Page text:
In his autobiography, Vidor describes his technique for shooting the final ditch digging sequence: "We dispensed with all sound-recording equipment and used instead a metronome and a bass drum. The picks came down on the counts of one and three, the shovels scooped dirt on count two and tossed it on four. Each scene was enacted in strict 4/4 time with the metronome's speed gradually increasing on each cut. When the increased speed of the metronome resounding through the bass drum had driven the diggers to their most feverish pitch, we then resorted to decreasing the camera speed gradually, which in turn further increased the tempo of the workers." This sequence took ten days to stage and photograph. When the production ran over schedule, somes scenes were changed to cut costs. The total cost of filming was a modest $102,811, and the negative cost was $150,339. Vidor recalls that he eventually recouped his initial investment but never made significant money on the picture. A late May 1934 Hollywood Reporter news item claimed that Vidor hired a 35-person "synchronizing and editing staff" and spread them over a 24-hour work schedule in order to ready the film for its release.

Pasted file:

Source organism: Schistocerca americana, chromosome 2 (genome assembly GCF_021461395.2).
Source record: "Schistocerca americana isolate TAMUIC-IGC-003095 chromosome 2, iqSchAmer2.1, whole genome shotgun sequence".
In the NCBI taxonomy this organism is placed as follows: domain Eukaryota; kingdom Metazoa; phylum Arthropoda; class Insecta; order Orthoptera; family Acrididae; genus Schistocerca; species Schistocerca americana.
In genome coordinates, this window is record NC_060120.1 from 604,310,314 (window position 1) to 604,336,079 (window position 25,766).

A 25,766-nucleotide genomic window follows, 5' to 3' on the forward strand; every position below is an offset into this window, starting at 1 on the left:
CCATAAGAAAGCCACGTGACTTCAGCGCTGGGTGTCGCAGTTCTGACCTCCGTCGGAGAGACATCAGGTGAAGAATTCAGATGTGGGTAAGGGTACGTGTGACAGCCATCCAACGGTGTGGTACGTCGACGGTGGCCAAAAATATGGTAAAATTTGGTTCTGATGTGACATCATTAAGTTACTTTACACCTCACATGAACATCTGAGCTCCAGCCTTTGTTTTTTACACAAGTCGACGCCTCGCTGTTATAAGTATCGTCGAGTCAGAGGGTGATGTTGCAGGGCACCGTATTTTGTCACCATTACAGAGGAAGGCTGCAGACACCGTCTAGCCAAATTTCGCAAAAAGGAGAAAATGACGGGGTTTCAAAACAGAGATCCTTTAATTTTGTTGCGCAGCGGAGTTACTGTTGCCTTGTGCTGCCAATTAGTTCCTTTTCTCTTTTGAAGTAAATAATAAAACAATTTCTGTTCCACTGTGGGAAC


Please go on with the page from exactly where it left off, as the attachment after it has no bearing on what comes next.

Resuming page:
A August 1, 1934 Film Daily news item notes that the picture had its premiere in Chicago at the "Century of Progress" exhibition. The opening was attended by 15,000 people, including international celebrities, area civic and industrial leaders, newspapermen and the governors of Illinois, Massachusetts, Mississippi, Rhode Island, Vermont and South Carolina. In early October 1934, the picture had a special White House screening, which President Roosevelt attended, according to Film Daily. The Daily Variety running time of ninety minutes suggests that the film was cut by at least ten minutes before its general release. It is possible that some of the above-listed supporting actors were cut from the final film.
       According to Vidor's autobiography, the film won second prize in the annual film exhibition in Moscow, and also won a League of Nations award "for its contribution to humanity." In 1935, the film was distributed under the title The Miracle of Life, according to AMPAS records. Although United Artists distributed the film in its initial release, Astor Pictures Corp., which was credited on the viewed film, eventually took over distribution. Modern sources note that Astor sold the picture as an exploitation film and retitled it Hell's Crossroads.